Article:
By Iain Gray

PATIENTS will soon be able to see their doctors for routine appointments at Priory and Springhill surgeries, NHS bosses have said.
Since the start of February only urgent cases have been able to see their GPs, a new rule that was brought in when the South Eastern Health Trust took direct control of the practice.
But now Trust officials say they are ‘moving towards resuming’ routine GP services at Priory and Springhill – though a precise date for the regular service restoration has not been given.
Officials said they’ll also set up ‘gynae, baby, and minor surgery clinics’ alongside GP consultations, plus ‘palliative care, children’s vaccinations, and services provided by the treatment room’ at the practice.
In the meantime, however, the Trust is still warning Priory and Springhill’s 14,000 patients not to contact the practice for minor illnesses, instead pointing people towards community pharmacies and an online symptoms checker on NI Direct.
The Trust took over the practice, which is based over two sites in Bangor and Holywood, at the start of February and immediately instituted what local politicians described as an ‘urgent care only’ model.
The move came after the GP partners who were running Priory and Springhill announced that they were stepping down – but despite months of negotiations, the Trust failed to find anyone else who would or could take it over.
Talks eventually collapsed at the eleventh hour, and it’s understood that at least two of the three interested parties who entered negotiations since August last year baulked at taking on an operation as large as Priory and Springhill.
News that regular services will resume in the near future was welcomed by North Down MP, Stephen Farry, who described it as ‘the first part of an ongoing journey to create excellent services for local patients’.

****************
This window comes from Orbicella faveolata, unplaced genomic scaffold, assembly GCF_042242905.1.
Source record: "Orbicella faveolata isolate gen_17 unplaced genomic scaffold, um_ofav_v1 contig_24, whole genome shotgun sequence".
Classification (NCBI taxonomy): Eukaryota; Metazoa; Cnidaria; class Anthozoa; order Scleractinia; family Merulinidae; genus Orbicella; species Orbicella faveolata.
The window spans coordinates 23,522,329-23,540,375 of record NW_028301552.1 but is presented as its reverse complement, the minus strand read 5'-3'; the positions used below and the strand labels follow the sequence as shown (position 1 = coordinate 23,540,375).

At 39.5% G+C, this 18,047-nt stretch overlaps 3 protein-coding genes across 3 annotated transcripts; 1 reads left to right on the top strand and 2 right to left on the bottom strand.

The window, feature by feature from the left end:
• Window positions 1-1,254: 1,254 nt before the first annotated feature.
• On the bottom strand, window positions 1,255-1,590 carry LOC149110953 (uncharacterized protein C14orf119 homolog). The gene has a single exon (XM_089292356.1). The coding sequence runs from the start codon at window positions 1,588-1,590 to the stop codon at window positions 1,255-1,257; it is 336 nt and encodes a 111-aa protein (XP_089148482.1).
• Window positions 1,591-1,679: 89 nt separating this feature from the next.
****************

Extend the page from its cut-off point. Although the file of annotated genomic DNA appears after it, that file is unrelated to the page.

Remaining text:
“It is a step in the right direction,” he said. “I want to put on record my thanks to Trust staff for the critical work they have done since taking over the practices at the end of January.
“Many patients were rightly concerned when the practice would treat only urgent medical conditions.
“The Trust has come in at extremely short notice and managed to stabilise a very challenging environment. As a result, the practice will soon have routine care restored, as well as extra services under a multi-disciplinary model’.
His party colleague, North Down MLA Andrew Muir, paid tribute to the nursing, administration and multi-disciplinary teams at the practice, who he said stayed on during the turbulent changeover to help patient outcomes.
“This has been an extremely difficult journey for patients and staff, with the current set-up involving direct management by the Trust a stopgap until new partners [are found] to take over the practice,” he said.
“I understand discussions are ongoing to secure a long-term future for the practice, beyond the temporary running by the Trust. I will continue to engage with the Department of Health to ensure Priory and Springhill get a permanent sense of stability.”
And fellow North Down MLA Connie Egan also called on the Trust to sort out new people to run the practice, stating: “This is just a temporary setup; we need work to find a more long-term solution.”